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A Kinematic Model for the Upper-Jaw Protrusion in Some Labrinae (Pisces, Perciformes)

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image of Netherlands Journal of Zoology
For more content, see Archives Néerlandaises de Zoologie (Vol 1-17) and Animal Biology (Vol 53 and onwards).

This paper, which is the last in a series of four articles (ef. VAN HASSELT, 1978, 1979a, b) on the morphology and the kinematics of the jaw apparatus with respect to feeding in the labrid fishes Labrus berggylta Ascanius, Crenilabrus melops (L.), and Ctenolabrus rupestris (L.), deals with the completion of a theoretical kinematic qualitative model incorporating explosively rapid and wide opening of the mouth and designed by the application of a deductive methodology. In previous papers three structures were shown to be essential: transverse axes of jaw rotation, a point-type coupling between the upper and lower jaws, and a medial symphyseal line of articulation. Here, the consequences of the optimalization of the position and movement of the articulating symphyseal line in this model are discussed. On the basis of the lower-jaw structures functioning in the closing of the protruded mouth, deductive reasoning indicates a specific protrusive translation of the premaxilla and symphyseal line relative to the neurocranium. As described for the basic model, the maxilla remains functional in upper-jaw rotation and jaw coupling. The structures necessary to effectuate and limit this protrusion are derived, and the articulation profiles between the bony elements in the upper-jaw region are explained by application of the kinematics of rolling spheres and planes. Preference was given, for a number of reasons, to point-type contacts that change position over the protruding bony elements. This permits participation of successive parts of the elements in movement transmission, support, and forces. Thus, two bony elements and the area of their contact move relative to each other. In this situation, the establishment of a stationary centre of rotation between these three elements is shown to be impossible. With each element considered a specific part of a moving body with undefined extension, successive positions of the centre form a (continuous) set in each body. The three sets roll over each other, their common point of tangency being the instantaneous centre of rotation. Curved sets whose roll is derived by the smallest possible number of specifications and conditions are provided by spheres and planes, i.e., circles and straight lines for coplanar motion in one plane. Each bony element, and the point of contact as well, now are a specific part of the plane of the circle or line. When rolling occurs, the successive positions of a point-type contact form the profile of the articular surface on each bony element. Relative to a given amount of rotation between the bony elements, short profiles are considered particularly suitable, and should glide along each other smoothly without sudden changes in the directions of the glide or the required forces. To realize these conditions, a suitable configuration of rolling circles and lines must be chosen and a suitable position for the point of contact in the plane of the corresponding rolling circle or straight line. To describe rotational movements between two bony elements, the most appropriate configuration proved to be the one describing what is called cardioidal-elliptical motion, in which two circles, one with a radius twice as long as that of the other, roll over each other, the smaller circle within the larger. This combination gives typically harmonic oscillatory movements. This basic configuration was used for the composition of the configuration of rolling upper-jaw elements. In this complete linkage, a number of ligaments and the insertion of the long tendon of the A1 muscle proved to be functional in limiting, guiding, or conducting the rolls. Flexible cartilaginous discs at articulating contacts and the flexible rostral cartilage of the premaxilla gave good absorption of small disturbing movements at the contact. In addition, the three-dimensional shape of the articulation surfaces was designed particularly for the maxillo-vomerine joint. Some quantitative aspects of the mechanism underlying the linkage of rolling elements and the influences of the structures on each other are discussed. The model seems to have wide applicability to explain the various jaw structures in fishes.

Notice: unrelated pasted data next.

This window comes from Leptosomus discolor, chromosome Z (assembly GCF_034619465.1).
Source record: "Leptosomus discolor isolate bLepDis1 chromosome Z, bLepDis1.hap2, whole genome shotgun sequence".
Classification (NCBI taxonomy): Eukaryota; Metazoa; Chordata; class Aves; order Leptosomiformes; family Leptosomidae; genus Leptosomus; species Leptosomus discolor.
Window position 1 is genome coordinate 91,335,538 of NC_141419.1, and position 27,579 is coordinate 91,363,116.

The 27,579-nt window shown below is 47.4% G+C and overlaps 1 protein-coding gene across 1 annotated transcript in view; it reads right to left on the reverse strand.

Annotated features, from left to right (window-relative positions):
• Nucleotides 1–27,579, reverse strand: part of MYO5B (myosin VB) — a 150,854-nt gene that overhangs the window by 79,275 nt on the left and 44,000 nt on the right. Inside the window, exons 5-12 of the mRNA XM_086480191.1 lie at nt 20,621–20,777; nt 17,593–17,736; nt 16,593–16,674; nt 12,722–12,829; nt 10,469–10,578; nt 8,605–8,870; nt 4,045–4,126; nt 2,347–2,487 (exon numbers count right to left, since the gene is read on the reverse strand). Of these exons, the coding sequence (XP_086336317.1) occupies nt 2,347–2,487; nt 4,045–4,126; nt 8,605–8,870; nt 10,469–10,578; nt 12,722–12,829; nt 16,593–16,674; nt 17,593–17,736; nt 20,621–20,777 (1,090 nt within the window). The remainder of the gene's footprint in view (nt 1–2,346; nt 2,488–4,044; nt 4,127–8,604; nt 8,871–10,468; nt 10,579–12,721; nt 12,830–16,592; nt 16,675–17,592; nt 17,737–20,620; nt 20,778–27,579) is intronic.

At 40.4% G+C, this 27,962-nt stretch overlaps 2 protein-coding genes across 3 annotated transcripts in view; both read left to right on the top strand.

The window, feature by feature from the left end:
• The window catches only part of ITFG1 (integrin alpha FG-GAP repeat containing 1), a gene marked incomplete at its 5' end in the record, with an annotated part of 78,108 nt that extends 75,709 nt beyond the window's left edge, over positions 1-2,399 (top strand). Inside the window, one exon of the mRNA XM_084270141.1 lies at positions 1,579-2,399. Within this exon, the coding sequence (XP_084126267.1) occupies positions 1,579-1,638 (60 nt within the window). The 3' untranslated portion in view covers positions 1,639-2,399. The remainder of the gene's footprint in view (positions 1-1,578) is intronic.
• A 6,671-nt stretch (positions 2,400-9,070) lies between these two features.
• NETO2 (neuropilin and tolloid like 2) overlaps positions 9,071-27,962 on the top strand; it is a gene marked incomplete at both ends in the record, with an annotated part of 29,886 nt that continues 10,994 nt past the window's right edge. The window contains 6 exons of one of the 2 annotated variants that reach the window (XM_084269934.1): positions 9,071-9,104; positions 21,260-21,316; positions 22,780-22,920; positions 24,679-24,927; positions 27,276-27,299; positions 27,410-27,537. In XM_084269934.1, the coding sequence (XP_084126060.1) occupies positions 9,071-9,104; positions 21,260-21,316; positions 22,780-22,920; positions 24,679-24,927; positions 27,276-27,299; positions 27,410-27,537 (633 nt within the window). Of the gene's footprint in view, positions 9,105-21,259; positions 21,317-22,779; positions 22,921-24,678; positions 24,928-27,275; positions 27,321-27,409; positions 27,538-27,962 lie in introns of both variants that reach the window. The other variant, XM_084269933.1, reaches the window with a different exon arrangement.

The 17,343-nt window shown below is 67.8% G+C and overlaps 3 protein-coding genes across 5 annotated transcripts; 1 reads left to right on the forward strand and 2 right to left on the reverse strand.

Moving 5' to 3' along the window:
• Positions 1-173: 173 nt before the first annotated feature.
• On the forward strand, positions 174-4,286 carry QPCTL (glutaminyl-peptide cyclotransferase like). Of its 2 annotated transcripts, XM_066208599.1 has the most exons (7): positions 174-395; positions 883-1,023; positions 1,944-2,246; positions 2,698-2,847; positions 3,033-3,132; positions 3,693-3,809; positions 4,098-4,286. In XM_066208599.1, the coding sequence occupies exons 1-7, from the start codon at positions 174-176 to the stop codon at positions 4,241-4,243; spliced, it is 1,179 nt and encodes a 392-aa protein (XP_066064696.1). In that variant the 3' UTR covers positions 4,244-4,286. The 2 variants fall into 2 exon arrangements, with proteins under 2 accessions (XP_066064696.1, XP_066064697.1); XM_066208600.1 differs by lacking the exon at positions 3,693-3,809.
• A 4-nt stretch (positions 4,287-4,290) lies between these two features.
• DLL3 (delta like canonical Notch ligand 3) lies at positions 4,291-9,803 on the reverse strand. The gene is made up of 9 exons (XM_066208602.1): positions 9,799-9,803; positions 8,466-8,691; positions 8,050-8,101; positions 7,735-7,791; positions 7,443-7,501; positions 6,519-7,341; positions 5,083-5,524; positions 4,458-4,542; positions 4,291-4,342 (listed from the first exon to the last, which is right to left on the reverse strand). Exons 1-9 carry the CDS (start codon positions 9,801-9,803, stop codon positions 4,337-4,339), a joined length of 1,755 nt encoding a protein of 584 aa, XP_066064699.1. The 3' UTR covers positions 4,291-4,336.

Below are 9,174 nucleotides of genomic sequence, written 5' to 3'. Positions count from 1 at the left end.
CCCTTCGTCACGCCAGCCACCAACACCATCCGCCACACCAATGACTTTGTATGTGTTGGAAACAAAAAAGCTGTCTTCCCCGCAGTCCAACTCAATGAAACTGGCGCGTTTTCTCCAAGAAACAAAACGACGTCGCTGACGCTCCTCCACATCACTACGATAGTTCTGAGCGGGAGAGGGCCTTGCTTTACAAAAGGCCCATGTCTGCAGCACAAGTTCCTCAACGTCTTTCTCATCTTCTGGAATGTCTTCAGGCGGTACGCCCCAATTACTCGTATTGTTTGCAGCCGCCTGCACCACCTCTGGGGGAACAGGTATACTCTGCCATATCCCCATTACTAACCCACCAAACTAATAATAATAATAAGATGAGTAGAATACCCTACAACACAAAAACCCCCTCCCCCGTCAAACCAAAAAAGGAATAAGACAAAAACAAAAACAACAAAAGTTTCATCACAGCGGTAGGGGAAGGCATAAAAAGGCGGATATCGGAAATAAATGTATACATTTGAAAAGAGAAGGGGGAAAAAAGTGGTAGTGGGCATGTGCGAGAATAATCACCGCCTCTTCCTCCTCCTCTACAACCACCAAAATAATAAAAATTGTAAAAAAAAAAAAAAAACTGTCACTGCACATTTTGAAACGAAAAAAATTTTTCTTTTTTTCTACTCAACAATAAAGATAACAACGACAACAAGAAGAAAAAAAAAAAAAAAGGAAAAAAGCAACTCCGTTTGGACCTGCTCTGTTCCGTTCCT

Affiliations: 1: (Department of Morphology, Zoology Laboratory, University of Leiden, The Netherlands


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